Alaska Islands and Ocean Visitor Center
95 Sterling Highway
Voices of the Wilderness, poetry, paintings, photography, fiber art, sculpture and music by various artists.
5 p.m. First Friday opening reception
7:30 p.m., Nancy Lord keynote address
The Voices of the Wilderness traveling art show comes to Homer in celebration of the 50th Anniversary of the Wilderness Act. It showcases the work of poets, painters, photographers, sculptors, fiber artists and musicians who were inspired by Alaska’s most remote and beautiful wilderness areas. Local artists in the show are Nancy Lord, Ron Senungetuk, and Tom Collopy and Mary Frische. Lord also does a keynote address, “A Voice of the Wilderness: Reflections on an Artist Residency,” about a residency she did in the Chugach National Forest.
Bunnell Street Arts Center
106 W. Bunnell Ave.
Artist in Residency, prints by Elizabeth Emery
5-7 p.m., First Friday Opening Reception; 6 p.m., artist talk
Rasmuson Foundation Old Town Artist in Residence Elizabeth Emery presents a talk about her work and plans for her residency, including a 2000+ postcard exchange between Cleveland and Homer. Emery earned a bachelor of arts in art history from the University of Pennsylvania. Emery explores collaborative social practices through diverse media including sculpture, printmaking and performance. The main project Emery will work on during her residency is a community print project using a variety of print methods, including a small press donated to Bunnell by the estate of Gaye Wolfe.
276 Ohlson Lane
Heavy Metal, new works by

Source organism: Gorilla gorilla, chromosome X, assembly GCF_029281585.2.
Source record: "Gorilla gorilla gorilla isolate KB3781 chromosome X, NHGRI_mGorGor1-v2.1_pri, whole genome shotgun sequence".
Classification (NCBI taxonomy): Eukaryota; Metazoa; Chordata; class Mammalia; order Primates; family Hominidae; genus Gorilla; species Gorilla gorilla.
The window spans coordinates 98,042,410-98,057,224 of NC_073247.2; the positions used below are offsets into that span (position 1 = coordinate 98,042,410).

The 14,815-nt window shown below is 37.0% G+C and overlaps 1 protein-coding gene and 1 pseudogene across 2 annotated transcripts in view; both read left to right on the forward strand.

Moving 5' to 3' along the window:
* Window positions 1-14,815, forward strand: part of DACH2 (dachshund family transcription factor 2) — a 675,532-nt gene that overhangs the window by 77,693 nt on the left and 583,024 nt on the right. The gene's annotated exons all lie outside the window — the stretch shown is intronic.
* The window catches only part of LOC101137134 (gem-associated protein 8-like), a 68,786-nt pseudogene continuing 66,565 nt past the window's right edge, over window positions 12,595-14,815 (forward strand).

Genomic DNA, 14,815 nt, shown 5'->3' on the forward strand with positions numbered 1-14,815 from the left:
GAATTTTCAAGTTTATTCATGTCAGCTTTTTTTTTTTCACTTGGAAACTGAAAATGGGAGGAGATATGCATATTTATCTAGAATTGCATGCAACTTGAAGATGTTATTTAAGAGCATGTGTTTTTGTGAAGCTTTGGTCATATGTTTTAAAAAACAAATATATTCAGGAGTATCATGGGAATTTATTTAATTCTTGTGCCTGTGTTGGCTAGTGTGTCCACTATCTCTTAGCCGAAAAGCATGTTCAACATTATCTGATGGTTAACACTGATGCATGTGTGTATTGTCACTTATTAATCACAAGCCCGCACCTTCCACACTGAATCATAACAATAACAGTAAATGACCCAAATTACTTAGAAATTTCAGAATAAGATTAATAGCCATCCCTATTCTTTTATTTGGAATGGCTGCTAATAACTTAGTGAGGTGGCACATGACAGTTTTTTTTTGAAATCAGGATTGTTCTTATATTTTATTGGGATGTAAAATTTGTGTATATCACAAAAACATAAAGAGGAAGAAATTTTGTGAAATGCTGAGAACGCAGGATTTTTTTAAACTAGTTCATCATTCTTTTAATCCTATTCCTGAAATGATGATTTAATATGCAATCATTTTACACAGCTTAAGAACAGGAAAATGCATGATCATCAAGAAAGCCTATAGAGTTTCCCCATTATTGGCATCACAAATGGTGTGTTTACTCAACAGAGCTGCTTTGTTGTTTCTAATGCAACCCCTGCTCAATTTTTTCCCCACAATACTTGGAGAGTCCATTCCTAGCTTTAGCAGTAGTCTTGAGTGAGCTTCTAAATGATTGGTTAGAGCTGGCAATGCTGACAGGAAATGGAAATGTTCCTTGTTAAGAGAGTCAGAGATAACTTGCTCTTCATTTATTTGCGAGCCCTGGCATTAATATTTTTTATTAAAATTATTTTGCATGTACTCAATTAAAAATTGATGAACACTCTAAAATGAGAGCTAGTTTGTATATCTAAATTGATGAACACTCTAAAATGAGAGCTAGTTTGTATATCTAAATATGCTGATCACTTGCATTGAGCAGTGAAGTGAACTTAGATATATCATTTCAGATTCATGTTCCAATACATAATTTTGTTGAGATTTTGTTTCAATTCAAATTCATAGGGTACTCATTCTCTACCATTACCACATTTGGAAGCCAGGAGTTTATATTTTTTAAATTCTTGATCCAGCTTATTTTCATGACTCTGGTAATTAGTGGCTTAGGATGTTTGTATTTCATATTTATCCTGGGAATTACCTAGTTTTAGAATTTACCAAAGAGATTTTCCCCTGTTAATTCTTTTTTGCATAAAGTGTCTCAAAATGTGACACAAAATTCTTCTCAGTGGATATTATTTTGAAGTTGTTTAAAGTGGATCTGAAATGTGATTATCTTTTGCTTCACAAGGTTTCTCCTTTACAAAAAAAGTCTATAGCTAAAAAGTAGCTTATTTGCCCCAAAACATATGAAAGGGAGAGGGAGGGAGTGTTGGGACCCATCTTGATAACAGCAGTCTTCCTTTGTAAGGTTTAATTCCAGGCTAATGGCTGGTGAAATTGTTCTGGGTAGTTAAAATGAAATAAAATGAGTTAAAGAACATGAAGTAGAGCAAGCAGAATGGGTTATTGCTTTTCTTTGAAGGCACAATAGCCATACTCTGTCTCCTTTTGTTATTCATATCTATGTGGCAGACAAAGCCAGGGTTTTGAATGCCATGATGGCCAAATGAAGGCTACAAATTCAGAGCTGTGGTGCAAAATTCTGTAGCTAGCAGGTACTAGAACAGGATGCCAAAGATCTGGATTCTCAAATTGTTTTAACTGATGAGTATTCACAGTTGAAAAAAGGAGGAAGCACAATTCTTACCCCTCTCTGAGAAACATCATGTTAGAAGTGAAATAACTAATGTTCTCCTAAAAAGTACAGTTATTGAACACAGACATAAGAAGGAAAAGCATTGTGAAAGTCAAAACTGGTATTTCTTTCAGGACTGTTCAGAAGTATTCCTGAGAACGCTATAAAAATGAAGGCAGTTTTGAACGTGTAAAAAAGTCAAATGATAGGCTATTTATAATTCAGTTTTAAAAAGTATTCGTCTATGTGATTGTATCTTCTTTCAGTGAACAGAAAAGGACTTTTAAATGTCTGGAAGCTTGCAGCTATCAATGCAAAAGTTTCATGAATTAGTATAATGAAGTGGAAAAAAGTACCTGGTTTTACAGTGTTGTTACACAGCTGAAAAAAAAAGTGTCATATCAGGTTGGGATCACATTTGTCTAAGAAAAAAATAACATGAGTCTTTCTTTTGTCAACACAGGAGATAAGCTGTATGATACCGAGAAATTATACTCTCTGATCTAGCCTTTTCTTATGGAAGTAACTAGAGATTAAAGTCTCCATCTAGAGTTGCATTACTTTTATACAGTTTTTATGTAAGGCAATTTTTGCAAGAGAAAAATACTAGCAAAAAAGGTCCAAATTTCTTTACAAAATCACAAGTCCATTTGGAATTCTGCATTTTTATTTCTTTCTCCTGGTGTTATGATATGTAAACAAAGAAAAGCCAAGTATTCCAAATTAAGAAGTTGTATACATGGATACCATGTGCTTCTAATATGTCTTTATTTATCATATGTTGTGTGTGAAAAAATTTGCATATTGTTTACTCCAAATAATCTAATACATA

Opening Reception, 5:30-7 p.m.
Homer artist Marjorie Scholl recently painted a mural on the wall of Fat Olives. Her work returns with “Heavy Metal,” paintings of ships, trucks, helicopters and other big machines. The idea came to her 15 years ago after she arrived in Homer. Scholl grew up in a suburban dairy town in the San Francisco Bay Area.
“By my teen years, the town that I had grown up in was spotless, paved, and the curb appeal removed every metal object that wasn’t brand new from front yards. I longed for the flavor of my youth,” she writes. “At college in San Francisco, I found myself drawing kids in their pajamas, hair full of knots playing in their front yard on their abandoned skiffs and rusted trucks. I was then drawn to Alaska for romance and adventure, only to find an abundance of rusted metal and unbrushed children. … I love the juxtaposition of masculine metal and feminine sunsets and wildflowers.”
475 E. Pioneer Ave.
Day Dreams, watercolor and acrylic paintings by Pati Deuter
5-7 p.m., First Friday Reception
Sterling artist Pati Deuter’s work reflects her outlook on art “as a journey about inner spirit, of exploring new places and cultures,” she writes. Deuter recently moved to Alaska from Los Alamos, N.M., a move that she said has given her the opportunity to listen, learn and translate the spiritual lives of the First People and their ancestors into her work. She defines her watercolors as “visionary art, with a whimsical disregard for what is expected.” Deuter uses cubism and realism to create her style.
Homer Council on the Arts
344 W. Pioneer Ave.
Born in the Wrong Century, gallery concert by Robert Hockema and Patrick Latimer
7:30 p.m., First Friday. Admission, $10 members, $15 general admission
Homer High School seniors Robert Hockema and Patrick Latimer present “Born in the Wrong Century,” a multi-instrumental mix of jazz, funk, blues and more in the HCOA gallery. There also may be a few surprise musicians joining them for guest jams.
There is no First Friday opening and reception, but starting in October Gus Beck will be working on a wire installation for his “Wired” project. From 5-7 p.m. Nov. 7, there will be a First Friday exhibit opening for “Wired,” followed by a gallery performance by Beck.
Ptarmigan Arts Back Room Gallery
471 E. Pioneer Ave.
Fiber and other art by Eileen Wythe
5-7 p.m., First Friday Reception
Long-time Homer resident Eileen Wythe’s show continues at Ptarmigan Arts. Wythe is a well-known and respected quilter, but the show also includes delicate shell flower arrangements and useful items embellished with shells gathered from the beaches of Kachemak Bay. Wythe began quilting in the 1950s and currently designs most of her quilts. Quilting methods used include needle turn appliqué, machine piecing and hand quilting as well as some hand dyed fabrics.